Thursday, January 1st, 1970

And transit plans must suit our city, not the reverse

Elizabeth Murphy
The Vancouver Sun

The province is expected to make pre-election announcements starting in September featuring housing affordability fixes. Unfortunately, it looks like the policies they are considering may be ineffective and problematic. To find the right solutions, they need to work from accurate assumptions rather than myth.

The B.C. Liberals frequently suggest increasing supply as the solution to the housing affordability crisis. In the City of Vancouver, there is already ample zoned capacity. The city’s consultant’s report of June 2014 confirmed the city “has sufficient capacity in existing zoning and approved community plans to accommodate over 20 years of supply at the recent pace of residential development.”

This study only considered multi-family capacity, not any of the other zoned capacity across the city. The report also notes the city anticipates additional capacity beyond the year 2041 in these zones. Plus, the city has done more rezoning since the report was written in 2014 to create even more supply.

The city is also approving a record number of development permits. According to a recent city information bulletin, they are building way more than outlined in the regional growth strategy and are leading the region on permit approvals. The city says the data “demonstrates that new housing supply is at record levels and exemplifies the fact that we are approving significant new housing stock.”

Clearly, we do not have to create more zoning supply in Vancouver to meet regional growth. There may be other reasons to adjust zoning, but there is no rush. It must be done very carefully since upzoning causes speculation that drives land inflation. This has the unintended consequence of making housing even less affordable.

Increasing zoning supply generally won’t reduce prices for the end product either. To get bank financing, developers pre-sell their units and will only go ahead with the project if they can get their price. Simplistic supply-and-demand economics to create affordability may work in a closed economy, but not with the global capital currently flowing into the Lower Mainland, and the city of Vancouver in particular. As long as real estate is disconnected from the local economy, it doesn’t matter how much new stock we build — it will be beyond what most local residents can afford.

The 15 per cent property transfer tax surcharge for foreign buyers may not be the windfall of revenue expected. There are many ways to get around this tax. Foreign capital can be exempt from the tax if it goes through a local purchaser or corporation. The tax may also be successfully appealed through trade agreements such as NAFTA. Other regulatory measures will be required to deal with foreign investment and its impact on affordability.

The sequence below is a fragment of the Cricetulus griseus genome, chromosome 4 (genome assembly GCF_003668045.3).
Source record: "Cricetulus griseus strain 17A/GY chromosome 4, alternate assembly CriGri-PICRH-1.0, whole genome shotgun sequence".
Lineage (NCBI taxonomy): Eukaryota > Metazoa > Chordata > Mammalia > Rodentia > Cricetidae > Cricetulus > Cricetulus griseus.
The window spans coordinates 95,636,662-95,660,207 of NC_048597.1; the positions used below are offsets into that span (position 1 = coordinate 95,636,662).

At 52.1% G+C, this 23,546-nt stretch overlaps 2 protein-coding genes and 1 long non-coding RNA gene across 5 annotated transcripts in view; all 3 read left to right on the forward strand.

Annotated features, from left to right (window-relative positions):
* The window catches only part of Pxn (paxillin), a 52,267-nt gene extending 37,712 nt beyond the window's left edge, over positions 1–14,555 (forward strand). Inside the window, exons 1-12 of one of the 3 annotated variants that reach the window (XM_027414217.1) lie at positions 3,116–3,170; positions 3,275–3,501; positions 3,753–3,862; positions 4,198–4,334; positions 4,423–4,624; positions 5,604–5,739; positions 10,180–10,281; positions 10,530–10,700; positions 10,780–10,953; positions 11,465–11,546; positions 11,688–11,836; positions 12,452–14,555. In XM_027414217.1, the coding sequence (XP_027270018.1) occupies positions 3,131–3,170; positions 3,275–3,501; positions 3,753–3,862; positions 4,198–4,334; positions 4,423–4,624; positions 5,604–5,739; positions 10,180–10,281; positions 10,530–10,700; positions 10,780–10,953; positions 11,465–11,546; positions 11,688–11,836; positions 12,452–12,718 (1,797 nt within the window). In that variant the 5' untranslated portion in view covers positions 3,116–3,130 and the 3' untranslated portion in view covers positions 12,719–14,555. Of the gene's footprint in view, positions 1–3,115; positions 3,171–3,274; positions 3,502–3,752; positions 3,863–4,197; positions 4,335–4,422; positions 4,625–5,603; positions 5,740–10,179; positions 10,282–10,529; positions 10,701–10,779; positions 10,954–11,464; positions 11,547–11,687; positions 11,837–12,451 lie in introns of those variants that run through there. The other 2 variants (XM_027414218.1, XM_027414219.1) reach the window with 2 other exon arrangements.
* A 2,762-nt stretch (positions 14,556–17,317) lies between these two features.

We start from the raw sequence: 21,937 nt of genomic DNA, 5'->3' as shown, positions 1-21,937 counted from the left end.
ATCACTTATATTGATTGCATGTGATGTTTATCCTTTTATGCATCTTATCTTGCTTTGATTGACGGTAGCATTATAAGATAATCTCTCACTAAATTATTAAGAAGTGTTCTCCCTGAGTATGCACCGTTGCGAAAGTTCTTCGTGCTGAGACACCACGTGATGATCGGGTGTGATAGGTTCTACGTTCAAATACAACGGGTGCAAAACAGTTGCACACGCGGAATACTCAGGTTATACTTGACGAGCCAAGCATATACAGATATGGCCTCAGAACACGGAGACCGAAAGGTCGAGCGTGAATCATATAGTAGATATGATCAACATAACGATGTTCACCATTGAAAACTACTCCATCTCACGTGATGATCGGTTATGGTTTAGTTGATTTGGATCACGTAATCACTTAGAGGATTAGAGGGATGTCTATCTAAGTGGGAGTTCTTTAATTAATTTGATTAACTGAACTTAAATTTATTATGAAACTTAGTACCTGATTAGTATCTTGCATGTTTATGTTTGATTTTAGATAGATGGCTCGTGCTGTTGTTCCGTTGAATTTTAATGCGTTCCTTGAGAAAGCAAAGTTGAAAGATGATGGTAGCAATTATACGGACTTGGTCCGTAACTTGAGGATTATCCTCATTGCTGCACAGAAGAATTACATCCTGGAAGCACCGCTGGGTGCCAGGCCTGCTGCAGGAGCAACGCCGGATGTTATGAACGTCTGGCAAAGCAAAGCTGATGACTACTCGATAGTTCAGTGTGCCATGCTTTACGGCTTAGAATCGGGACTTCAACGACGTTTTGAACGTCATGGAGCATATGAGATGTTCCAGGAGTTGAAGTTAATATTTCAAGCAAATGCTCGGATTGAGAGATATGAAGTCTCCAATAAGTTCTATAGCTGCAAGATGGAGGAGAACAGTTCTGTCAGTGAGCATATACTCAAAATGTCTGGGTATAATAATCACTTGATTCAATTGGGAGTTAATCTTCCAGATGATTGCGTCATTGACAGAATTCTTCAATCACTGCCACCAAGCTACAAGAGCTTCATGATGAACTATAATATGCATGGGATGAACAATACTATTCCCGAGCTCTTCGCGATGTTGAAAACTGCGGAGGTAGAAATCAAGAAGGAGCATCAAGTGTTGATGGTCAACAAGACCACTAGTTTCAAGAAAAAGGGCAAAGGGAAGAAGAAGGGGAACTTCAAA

Provincial investment in infrastructure, such as transit, is dearly needed. However, the province must not further download onto cities to achieve this by

appropriating from the limited civic tax base of property taxes and development fees.

The costs of growth are enormous and mostly paid at the civic level. Development fees such as development cost levies or community amenity contributions only cover about 10 per cent of the costs, with general revenue (mainly property taxes) covering the majority of capital and operating growth costs.

If the province expects these fees to go toward funding transit instead of civic infrastructure, there will be more density bonuses required to pay for transit and less civic revenue for the needed amenities for the increased population.

Even as it is, the city is becoming amenity-deficient for the amount of growth we have taken on to date. There is a structural loss of green space and recreational facilities. Building housing on school board and park board land, such as proposed for the Britannia Centre in the recently approved Grandview-Woodland community plan, will add many more people with less amenities. The school and park systems need to be protected, funded and expanded, not used for yet more housing.

Tying provincial transportation funding to transitoriented development is not a vote-getter. It tends to be implemented in a dogmatic way that forces tower forms that are disconnected from the surrounding community context.

Vancouver was built before the common use of the automobile. It was designed around a streetcar system that has all areas of the city within a 10-minute walk of an arterial, making the city inherently transit-oriented. All we need is more frequent and reliable electric transit. In the city, we need transit to serve the existing population rather than having transit form new land-use patterns like in the developing suburbs.

Using transit to dictate massive changes in land use in an established transitoriented city like Vancouver is letting the tail wag the dog. Land use should be based on local community planning with transit-oriented development in scale with the neighbourhood context.

For example, the Canada Line along Cambie Street was already at peak hour capacity upon completion. That was entirely due to a mode shift without any upzoning. Although some rezoning since then may be justified, there is no justification for the major tower developments at Oakridge and Marine Drive that put the transit way over capacity. And Phase 3 of the rezoning process for the Cambie Corridor is still yet to come.

The dogmatic application of transit-oriented development is not considering the capacity of the system or the surrounding neighbourhood impact.

So increasing housing supply and tying it to transit funding are not the solutions to affordability. But there are real solutions, although complex. These will be for a future discussion.

© 2016 Postmedia Network Inc.

Comments are closed.